Thyroid is one of those slippery diseases that many people think they have the symptoms for, but then the blood test tells them they are “normal”. The symptoms of tiredness, lethargy, weight gain, hair loss, foggy thinking, frequent infections and more create havoc for the person who is told it is all in their head and their blood tests are fine. Now, some doctors are realizing the tests are not always right, and measuring the pituitary output isn’t the same thing as how much of the hormones are actually working. It is a complicated picture but worth getting to the bottom.
“One of the reasons why the extent of the epidemic is not being appreciated is because the routine tests do pick up a lot of people, but it’s also missing a significant number,” he said.
A Misleading Test
To diagnose a thyroid disorder, doctors primarily look to a pea-sized gland in the brain—the pituitary—for answers. The gold standard to determine thyroid problems is a blood test to measure how much thyroid stimulating hormone (TSH) the pituitary gland excretes into the bloodstream.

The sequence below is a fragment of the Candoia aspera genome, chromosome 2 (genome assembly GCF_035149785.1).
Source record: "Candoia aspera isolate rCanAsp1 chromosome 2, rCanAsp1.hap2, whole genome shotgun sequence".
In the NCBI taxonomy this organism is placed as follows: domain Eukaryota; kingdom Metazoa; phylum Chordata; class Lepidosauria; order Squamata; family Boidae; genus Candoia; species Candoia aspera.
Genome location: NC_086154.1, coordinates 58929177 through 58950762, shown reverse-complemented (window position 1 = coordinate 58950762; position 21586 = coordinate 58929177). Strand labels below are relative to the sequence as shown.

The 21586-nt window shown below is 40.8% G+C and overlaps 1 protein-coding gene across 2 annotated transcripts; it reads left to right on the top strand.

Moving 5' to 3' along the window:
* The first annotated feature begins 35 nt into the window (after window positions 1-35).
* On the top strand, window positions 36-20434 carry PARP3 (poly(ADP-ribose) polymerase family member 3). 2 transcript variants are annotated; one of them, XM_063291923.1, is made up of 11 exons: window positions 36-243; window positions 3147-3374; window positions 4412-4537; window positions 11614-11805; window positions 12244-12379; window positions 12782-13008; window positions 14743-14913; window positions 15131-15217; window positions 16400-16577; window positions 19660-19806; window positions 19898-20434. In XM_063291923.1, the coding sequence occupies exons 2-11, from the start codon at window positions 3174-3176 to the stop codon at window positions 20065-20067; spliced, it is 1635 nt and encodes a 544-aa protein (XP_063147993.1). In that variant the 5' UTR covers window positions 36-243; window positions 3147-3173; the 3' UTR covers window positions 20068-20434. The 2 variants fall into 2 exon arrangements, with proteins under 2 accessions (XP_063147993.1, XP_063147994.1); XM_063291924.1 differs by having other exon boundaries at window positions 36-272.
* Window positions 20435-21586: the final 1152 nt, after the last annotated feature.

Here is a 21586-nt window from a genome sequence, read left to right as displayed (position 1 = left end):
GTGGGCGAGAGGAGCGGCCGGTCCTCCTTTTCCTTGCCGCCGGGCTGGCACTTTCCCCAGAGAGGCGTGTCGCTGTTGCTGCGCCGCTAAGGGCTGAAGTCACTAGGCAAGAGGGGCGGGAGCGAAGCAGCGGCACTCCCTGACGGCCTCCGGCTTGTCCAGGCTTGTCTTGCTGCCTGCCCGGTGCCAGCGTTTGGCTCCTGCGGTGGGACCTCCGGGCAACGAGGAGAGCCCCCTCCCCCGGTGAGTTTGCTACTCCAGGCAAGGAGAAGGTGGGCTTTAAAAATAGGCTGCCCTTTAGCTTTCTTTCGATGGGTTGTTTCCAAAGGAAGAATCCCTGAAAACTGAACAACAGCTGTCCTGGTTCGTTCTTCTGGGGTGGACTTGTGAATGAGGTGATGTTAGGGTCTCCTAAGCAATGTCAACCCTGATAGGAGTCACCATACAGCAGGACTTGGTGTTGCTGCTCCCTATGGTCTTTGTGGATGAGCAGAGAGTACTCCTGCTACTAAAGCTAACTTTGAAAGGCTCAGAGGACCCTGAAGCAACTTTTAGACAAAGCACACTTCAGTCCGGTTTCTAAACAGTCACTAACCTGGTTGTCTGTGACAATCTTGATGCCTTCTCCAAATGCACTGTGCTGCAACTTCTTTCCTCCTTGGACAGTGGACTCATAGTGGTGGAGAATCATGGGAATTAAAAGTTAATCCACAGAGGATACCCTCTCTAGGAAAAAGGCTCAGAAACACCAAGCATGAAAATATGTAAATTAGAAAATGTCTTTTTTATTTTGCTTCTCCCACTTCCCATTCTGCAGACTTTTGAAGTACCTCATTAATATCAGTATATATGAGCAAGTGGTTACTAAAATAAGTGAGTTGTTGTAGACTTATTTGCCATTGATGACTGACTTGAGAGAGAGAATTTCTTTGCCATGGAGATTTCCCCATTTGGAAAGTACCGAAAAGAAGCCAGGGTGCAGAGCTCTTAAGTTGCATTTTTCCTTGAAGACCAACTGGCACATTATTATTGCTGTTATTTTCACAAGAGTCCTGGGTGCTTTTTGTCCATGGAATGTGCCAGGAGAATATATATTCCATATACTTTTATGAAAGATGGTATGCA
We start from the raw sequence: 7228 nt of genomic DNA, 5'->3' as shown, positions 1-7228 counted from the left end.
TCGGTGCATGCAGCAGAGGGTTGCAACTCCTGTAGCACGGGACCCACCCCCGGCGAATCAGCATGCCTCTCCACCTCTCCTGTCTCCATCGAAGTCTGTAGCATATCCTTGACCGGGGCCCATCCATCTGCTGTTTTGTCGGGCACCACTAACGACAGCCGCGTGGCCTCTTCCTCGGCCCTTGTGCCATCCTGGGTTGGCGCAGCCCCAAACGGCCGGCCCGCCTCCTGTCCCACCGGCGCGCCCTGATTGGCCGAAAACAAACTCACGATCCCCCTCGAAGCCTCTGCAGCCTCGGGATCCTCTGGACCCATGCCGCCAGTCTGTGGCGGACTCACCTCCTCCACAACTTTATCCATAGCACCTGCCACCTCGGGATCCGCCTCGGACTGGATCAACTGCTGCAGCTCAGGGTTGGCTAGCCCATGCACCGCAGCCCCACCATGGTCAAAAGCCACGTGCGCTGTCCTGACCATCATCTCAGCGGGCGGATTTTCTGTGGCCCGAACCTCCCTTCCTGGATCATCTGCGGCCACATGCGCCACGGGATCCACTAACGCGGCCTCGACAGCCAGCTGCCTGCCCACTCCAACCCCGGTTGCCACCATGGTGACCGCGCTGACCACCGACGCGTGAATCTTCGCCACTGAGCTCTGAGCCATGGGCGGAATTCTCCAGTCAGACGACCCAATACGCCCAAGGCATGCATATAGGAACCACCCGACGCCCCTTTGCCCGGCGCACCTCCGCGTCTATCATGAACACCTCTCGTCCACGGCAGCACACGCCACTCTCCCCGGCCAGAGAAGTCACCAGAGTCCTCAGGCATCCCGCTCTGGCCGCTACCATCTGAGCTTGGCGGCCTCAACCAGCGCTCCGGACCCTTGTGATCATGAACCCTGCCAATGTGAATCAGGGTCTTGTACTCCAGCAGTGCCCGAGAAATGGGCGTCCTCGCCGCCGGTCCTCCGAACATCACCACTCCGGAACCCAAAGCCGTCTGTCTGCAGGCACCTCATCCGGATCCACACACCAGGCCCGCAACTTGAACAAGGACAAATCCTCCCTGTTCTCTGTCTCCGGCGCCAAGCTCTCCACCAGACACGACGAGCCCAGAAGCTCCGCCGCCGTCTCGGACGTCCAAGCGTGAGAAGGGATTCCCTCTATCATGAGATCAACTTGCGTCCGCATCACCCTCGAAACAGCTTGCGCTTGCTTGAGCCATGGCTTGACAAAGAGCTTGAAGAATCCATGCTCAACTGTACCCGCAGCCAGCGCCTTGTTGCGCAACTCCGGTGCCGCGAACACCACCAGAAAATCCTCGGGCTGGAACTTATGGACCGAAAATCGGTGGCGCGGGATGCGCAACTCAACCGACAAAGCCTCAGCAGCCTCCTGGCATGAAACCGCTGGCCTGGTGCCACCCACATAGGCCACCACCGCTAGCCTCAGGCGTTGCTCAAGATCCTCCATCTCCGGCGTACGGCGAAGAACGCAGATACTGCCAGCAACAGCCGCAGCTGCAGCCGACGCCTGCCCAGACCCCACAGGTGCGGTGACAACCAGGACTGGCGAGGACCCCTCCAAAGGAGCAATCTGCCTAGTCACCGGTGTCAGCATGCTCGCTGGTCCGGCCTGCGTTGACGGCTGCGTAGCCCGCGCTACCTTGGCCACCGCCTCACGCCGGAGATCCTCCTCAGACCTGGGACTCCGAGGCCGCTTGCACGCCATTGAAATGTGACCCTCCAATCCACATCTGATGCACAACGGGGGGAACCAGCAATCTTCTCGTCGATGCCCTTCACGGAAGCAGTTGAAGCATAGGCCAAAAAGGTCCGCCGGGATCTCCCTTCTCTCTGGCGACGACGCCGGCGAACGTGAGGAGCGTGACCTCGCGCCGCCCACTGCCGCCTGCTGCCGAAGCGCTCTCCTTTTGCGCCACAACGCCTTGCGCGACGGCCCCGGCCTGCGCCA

Think of TSH as a message of encouragement. When the thyroid isn’t producing enough hormones, the pituitary sends TSH in hopes of kicking the thyroid into gear. A TSH level that is higher than normal indicates that the thyroid is failing to respond to the pituitary’s message because it is too weak to meet the body’s needs. A TSH test verifies the problem, thyroid hormones are prescribed to compensate for the underproductive gland, and TSH drops to a normal range because the pituitary is satisfied with hormone levels.
That’s how it’s supposed to work anyway. But Kellman says there are many patients who exhibit several classic symptoms of a low thyroid, but may still show a normal TSH level. He says the TSH test is “terribly misleading” because it frequently misrepresents what is happening in the thyroid and the pituitary.
“That’s why there are an untold number of people walking around with unexplained fatigue, unexplained brain fog, and difficulty losing weight even though they’re following a good diet. These people sense intuitively that there is something wrong with their thyroid, but it’s not being picked up. That’s why they go from doctor to doctor sometimes for years.”
So what can you do? There are other tests, so insist. Also be aware of the toxic chemicals that can be masking your blood levels and sending your brain a message, that isn’t true. Meet Dr. Raphael Kellman, an integrative medicine practitioner in New York City who specializes in thyroid disorders. Kellman says we’re in the midst of a “thyroid epidemic.”
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